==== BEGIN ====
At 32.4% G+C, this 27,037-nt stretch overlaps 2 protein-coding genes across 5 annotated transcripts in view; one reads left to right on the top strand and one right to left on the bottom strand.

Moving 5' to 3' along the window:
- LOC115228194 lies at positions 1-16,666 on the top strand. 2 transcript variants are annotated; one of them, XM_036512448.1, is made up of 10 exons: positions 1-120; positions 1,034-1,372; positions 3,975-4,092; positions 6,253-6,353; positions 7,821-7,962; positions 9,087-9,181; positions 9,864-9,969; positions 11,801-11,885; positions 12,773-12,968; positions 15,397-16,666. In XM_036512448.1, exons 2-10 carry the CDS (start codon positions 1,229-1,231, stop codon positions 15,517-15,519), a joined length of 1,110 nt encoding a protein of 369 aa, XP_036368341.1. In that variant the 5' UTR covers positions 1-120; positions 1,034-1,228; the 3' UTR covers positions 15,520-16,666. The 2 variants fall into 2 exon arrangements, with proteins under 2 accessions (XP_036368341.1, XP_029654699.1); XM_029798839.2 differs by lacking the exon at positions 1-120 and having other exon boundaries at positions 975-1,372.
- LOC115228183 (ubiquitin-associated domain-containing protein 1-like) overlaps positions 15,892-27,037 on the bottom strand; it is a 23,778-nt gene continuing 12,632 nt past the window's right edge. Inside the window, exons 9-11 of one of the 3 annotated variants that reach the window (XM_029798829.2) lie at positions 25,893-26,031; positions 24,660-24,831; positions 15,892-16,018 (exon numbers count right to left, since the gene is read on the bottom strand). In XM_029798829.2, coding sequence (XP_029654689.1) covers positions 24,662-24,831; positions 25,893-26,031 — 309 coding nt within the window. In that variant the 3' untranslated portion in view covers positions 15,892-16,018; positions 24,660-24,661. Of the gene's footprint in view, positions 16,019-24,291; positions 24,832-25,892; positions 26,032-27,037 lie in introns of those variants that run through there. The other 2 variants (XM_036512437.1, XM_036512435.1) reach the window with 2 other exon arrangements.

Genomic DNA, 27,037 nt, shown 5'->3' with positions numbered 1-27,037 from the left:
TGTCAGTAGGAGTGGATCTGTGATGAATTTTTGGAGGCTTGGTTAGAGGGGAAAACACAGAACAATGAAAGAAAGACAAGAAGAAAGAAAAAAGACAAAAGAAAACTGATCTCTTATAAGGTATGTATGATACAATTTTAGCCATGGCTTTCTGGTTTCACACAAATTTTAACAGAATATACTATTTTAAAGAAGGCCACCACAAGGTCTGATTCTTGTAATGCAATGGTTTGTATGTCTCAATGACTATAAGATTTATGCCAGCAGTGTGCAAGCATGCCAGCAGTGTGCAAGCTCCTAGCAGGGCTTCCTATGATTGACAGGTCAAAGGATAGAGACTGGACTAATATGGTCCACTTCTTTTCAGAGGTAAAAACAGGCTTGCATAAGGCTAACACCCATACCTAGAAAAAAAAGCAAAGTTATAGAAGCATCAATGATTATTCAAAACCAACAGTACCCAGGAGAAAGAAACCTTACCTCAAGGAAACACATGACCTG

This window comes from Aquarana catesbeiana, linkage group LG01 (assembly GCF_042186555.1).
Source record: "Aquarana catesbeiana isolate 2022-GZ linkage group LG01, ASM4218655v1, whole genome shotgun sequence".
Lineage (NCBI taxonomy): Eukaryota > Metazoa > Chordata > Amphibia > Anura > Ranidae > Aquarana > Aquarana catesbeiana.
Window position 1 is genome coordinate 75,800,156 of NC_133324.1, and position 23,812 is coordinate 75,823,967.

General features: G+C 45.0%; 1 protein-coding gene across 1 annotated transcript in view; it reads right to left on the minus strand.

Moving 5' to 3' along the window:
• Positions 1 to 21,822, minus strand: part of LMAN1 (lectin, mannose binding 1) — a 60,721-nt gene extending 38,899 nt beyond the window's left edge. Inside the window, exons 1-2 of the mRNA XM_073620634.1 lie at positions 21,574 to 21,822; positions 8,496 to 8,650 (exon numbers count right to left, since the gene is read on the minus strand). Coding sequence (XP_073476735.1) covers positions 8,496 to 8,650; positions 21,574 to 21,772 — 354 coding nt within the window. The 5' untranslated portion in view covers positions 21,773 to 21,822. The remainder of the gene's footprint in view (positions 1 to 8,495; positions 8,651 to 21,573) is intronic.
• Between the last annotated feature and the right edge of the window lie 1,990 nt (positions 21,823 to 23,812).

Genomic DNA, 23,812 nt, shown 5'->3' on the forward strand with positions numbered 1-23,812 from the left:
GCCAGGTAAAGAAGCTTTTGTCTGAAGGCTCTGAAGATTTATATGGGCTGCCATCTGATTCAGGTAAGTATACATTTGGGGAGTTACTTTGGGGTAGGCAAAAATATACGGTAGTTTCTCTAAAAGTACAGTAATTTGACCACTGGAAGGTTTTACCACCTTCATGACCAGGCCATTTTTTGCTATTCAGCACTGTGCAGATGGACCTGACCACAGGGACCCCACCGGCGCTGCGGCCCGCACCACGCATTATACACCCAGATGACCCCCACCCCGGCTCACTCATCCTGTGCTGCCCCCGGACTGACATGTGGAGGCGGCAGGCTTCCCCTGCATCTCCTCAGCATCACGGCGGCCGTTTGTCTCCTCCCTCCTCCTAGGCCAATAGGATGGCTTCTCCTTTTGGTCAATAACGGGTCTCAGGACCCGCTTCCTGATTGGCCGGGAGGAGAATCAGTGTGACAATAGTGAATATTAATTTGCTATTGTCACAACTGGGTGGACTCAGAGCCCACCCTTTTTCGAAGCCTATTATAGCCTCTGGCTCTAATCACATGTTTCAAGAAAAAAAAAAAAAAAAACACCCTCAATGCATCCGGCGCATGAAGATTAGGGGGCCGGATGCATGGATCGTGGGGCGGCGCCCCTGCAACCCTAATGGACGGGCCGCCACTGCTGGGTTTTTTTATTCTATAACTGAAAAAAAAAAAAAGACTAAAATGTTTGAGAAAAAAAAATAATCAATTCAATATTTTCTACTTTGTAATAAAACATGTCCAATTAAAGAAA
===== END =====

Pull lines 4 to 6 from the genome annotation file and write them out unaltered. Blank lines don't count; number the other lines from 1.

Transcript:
- LOC115228183 (ubiquitin-associated domain-containing protein 1-like) overlaps positions 15,892-27,037 on the bottom strand; it is a 23,778-nt gene continuing 12,632 nt past the window's right edge. Inside the window, exons 9-11 of one of the 3 annotated variants that reach the window (XM_029798829.2) lie at positions 25,893-26,031; positions 24,660-24,831; positions 15,892-16,018 (exon numbers count right to left, since the gene is read on the bottom strand). In XM_029798829.2, coding sequence (XP_029654689.1) covers positions 24,662-24,831; positions 25,893-26,031 — 309 coding nt within the window. In that variant the 3' untranslated portion in view covers positions 15,892-16,018; positions 24,660-24,661. Of the gene's footprint in view, positions 16,019-24,291; positions 24,832-25,892; positions 26,032-27,037 lie in introns of those variants that run through there. The other 2 variants (XM_036512437.1, XM_036512435.1) reach the window with 2 other exon arrangements.

Genomic DNA, 27,037 nt, shown 5'->3' with positions numbered 1-27,037 from the left:
TGTCAGTAGGAGTGGATCTGTGATGAATTTTTGGAGGCTTGGTTAGAGGGGAAAACACAGAACAATGAAAGAAAGACAAGAAGAAAGAAAAAAGACAAAAGAAAACTGATCTCTTATAAGGTATGTATGATACAATTTTAGCCATGGCTTTCTGGTTTCACACAAATTTTAACAGAATATACTATTTTAAAGAAGGCCACCACAAGGTCTGATTCTTGTAATGCAATGGTTTGTATGTCTCAATGACTATAAGATTTATGCCAGCAGTGTGCAAGCATGCCAGCAGTGTGCAAGCTCCTAGCAGGGCTTCCTATGATTGACAGGTCAAAGGATAGAGACTGGACTAATATGGTCCACTTCTTTTCAGAGGTAAAAACAGGCTTGCATAAGGCTAACACCCATACCTAGAAAAAAAAGCAAAGTTATAGAAGCATCAATGATTATTCAAAACCAACAGTACCCAGGAGAAAGAAACCTTACCTCAAGGAAACACATGACCTG